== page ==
Best sequence database for classifying 16s v4 sequences of human stool samples

Now that Greengenes2 is available, can I ask what others consider to be the best sequence database for classifying 16s v4 sequences of human stool samples?
Is there any community opinion on whether it's better than SILVA or RDP? What about NCBI?
Also, separate from my first question - is there a particular sequence database that is better at classifying Bifidobacterium and Bacteroides down to species level?
thanks in advance for your input.

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Hi @rosew,

Welcome to the :qiime2: forum!

I'm going to give my opinion here, I'm sure others have insight. As usual, the answer is It Depends :tm:, which is basically the unofficial QIIME 2 forum motto.

I haven't played with Greengenes2 yet (unfortunately, all my current projects are past that decision stage); but I'm excited about its ability to integrate metagenomics and 16S data as well as the phylogenetically coherent taxonomy. This will mean your taxa names are a little bit different, but pretty much none of the taxonomic databases agree, so I think that's kind of a moot point.

If you want species level classification, I would not use Silva. They don't curate their species labels and its generally bad practice to rely on them. Of course, I'm not a big fan of the whole "species" hypothesis and recommend the use of ASVs as your externally valid labeled unit instead of a definition based on either 95% ANI (meaning mammals all belong to the same "species" equivalent bucket) or a species defination based on sexual reproduction which doesnt make sense for a domain of life that picks up genetic material because they saw it and it was cool.

I think the question(s) you want to ask are the following:

  1. Will your discussion include a section where you feel pressured to compare your taxonomic results to other papers, regardless of the database they've used? If so, pick a database that aligns with the papers you're comparing to. Greengenes2 probably isnt the best answer for this, unfortunately, since its new.
  2. Are you willing to gamble about how well Greengenes2 will be adopted vs existing databases? (I tend ot err on the side of newer technologies)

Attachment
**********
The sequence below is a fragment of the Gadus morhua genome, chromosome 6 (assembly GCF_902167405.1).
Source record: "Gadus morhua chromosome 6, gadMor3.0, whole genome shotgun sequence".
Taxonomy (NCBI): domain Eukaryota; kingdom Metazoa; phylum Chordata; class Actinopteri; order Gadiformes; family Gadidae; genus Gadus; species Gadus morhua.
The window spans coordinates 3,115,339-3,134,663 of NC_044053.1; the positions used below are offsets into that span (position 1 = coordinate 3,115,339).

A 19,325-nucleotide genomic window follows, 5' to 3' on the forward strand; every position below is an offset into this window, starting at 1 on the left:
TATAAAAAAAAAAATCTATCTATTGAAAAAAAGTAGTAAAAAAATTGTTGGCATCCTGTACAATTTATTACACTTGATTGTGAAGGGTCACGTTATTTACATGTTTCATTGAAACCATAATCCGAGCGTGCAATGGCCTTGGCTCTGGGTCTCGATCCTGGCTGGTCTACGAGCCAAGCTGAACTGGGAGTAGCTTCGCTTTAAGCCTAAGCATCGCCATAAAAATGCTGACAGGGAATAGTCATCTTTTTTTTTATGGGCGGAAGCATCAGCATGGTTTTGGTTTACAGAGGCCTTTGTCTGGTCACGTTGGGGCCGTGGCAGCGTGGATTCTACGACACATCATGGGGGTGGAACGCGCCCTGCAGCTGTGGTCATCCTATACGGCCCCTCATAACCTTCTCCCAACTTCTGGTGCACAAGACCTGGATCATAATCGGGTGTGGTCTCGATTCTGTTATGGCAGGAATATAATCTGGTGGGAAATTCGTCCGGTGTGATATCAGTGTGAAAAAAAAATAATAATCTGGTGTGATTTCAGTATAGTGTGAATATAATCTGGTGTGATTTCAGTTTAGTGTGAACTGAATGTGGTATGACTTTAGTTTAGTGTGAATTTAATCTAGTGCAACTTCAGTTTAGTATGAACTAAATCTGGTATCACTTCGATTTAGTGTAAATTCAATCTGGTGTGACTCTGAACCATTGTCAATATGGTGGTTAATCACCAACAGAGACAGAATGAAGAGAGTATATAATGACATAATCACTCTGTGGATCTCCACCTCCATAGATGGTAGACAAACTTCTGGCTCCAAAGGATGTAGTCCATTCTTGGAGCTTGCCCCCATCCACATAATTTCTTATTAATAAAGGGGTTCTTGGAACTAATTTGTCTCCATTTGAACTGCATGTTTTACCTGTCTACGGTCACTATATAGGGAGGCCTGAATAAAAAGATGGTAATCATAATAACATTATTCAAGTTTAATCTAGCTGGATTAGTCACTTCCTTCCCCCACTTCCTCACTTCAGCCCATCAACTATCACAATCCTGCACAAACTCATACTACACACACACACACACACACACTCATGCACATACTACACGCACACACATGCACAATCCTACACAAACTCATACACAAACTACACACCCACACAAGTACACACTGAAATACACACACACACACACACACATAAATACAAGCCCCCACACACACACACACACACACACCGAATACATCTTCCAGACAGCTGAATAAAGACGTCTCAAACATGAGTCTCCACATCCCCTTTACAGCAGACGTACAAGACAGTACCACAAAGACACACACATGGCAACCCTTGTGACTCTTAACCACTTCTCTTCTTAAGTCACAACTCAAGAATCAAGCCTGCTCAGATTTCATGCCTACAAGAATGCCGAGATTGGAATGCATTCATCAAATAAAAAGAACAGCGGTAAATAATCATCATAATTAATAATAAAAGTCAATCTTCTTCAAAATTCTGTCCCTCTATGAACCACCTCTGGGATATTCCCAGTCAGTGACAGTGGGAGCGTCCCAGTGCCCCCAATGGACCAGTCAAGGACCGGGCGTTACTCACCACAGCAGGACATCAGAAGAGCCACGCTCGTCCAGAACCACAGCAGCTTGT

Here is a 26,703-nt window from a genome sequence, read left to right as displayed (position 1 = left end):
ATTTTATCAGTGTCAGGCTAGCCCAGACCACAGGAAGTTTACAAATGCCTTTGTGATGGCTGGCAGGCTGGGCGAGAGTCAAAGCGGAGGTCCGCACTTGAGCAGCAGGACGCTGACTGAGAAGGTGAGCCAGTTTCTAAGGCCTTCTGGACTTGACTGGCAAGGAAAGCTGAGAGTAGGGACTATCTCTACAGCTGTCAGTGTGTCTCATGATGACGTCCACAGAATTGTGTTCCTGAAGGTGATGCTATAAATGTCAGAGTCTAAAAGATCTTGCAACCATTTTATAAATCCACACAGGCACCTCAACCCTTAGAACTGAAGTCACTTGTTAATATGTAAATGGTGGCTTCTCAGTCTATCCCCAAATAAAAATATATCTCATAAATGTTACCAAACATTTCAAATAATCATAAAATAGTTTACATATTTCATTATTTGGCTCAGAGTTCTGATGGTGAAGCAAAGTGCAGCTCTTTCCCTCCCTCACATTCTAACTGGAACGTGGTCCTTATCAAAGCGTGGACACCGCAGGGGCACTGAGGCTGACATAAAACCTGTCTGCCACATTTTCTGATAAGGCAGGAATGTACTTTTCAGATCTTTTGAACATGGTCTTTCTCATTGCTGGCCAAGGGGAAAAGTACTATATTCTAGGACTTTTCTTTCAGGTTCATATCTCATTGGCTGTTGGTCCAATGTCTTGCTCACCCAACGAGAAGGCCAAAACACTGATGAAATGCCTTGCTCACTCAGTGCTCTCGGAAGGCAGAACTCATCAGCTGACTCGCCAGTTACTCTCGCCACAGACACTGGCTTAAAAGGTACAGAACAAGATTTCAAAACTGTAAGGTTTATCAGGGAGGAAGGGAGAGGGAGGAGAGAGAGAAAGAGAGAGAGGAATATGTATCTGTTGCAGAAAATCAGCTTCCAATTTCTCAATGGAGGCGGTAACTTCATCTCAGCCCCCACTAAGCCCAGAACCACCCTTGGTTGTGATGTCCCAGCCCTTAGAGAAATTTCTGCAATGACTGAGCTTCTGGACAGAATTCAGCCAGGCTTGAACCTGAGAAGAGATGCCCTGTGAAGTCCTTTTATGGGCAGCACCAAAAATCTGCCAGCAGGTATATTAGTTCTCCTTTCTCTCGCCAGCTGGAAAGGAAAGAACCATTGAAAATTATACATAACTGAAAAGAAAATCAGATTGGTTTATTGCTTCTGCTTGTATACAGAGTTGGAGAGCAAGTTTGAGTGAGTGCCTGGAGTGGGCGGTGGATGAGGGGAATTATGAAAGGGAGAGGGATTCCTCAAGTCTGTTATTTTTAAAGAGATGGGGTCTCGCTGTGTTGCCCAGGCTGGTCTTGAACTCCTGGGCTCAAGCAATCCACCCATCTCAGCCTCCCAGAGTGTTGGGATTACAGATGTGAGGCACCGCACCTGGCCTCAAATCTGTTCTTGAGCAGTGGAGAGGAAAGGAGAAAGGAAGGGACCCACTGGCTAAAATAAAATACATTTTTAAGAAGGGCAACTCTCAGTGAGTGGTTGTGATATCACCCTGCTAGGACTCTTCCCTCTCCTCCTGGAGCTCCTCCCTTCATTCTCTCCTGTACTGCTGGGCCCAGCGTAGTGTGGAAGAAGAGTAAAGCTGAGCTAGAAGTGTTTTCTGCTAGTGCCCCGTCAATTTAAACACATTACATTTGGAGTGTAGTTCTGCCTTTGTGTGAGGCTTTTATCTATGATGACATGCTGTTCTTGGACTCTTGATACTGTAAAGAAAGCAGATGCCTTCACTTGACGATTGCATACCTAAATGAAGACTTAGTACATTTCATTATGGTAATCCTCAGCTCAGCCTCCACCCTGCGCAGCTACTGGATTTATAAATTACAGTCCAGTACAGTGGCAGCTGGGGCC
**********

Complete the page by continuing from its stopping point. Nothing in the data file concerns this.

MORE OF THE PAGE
3. Can you deal with the fact that Greengenes phylogenetically coherent taxonomy is going to be slightly different from the more standard labels. Are you willing to accept that what was classically "Firmicutes" is infact a polyphyletic phylum and "Firmicutes_A" a different set of wee beasties?



I agree with @jwdebelius, it depends on your questions, and the resolution by which you analyze your data. I also prefer to analyze via ASVs, as they will not change... but the taxonomy assigned to them might change at a later date given the ever changing world of microbial taxonomy. The taxonomy will also vary between databases depending on the taxonomic schema, and nomenclatural rules they decided to follow.

Some other thoughts ...

  1. I became aware that RDP is no longer funded, and is likely not to going to be maintained much longer... at least not regularly. I am sure someone else closer to the matter can comment on this.
  2. GTDB also follows the philosophy of providing a phylogenetically consistent taxonomy.
    • Fundamentally, I really like the approach that Greengenes2 and GTDB are taking, even if it means that taxonomic labels will be in flux for a while.
  3. Some databases might require further curation.
  4. I do not necessarily trust species-level classifications for such short SSU reads. Many are likely mis- or over-classifications. But your mileage may vary.
  5. Keep in mind, that choosing the proper primer-pair / variable region can be just as important in obtaining accurate taxonomy. There are many papers out there that discuss which primer pairs are ideal for disambiguating taxa that are common for given sample types.
  6. You can compare across classifiers / reference databases, and use tools like RESCRIPt to compare them.

I think the most important aspects have already been nicely described by @SoilRotifer and @jwdebelius. So my quick two cents from a user's perspective in favor of Greengenes 2, again with the caveat of it really does depend on your needs.

I've now switched all my analyses to GG2 because I am giving my full support to GTDB/GG2 philosophy of phylogenetically coherent taxonomy, even if it means some growing pains with regards to misaligning with previous names. I also find GG2 to be much faster compared to my regular workflow with short reads (16S) which was to use SEPP to insert my reads into a phylogenetic backbone. The GG2 tree is huge and so they have already done most of the heavy lifting during its development. I also think GG2's design lends itself nicely to more frequent updates so I'm hopeful in not having to abandon it for the next shiny tool so soon.
And lastly, GG2 does lend itself nicely to combining 16S datasets to metagenomics ones and I see this as a big next step in the field when we're doing large metanalyses.
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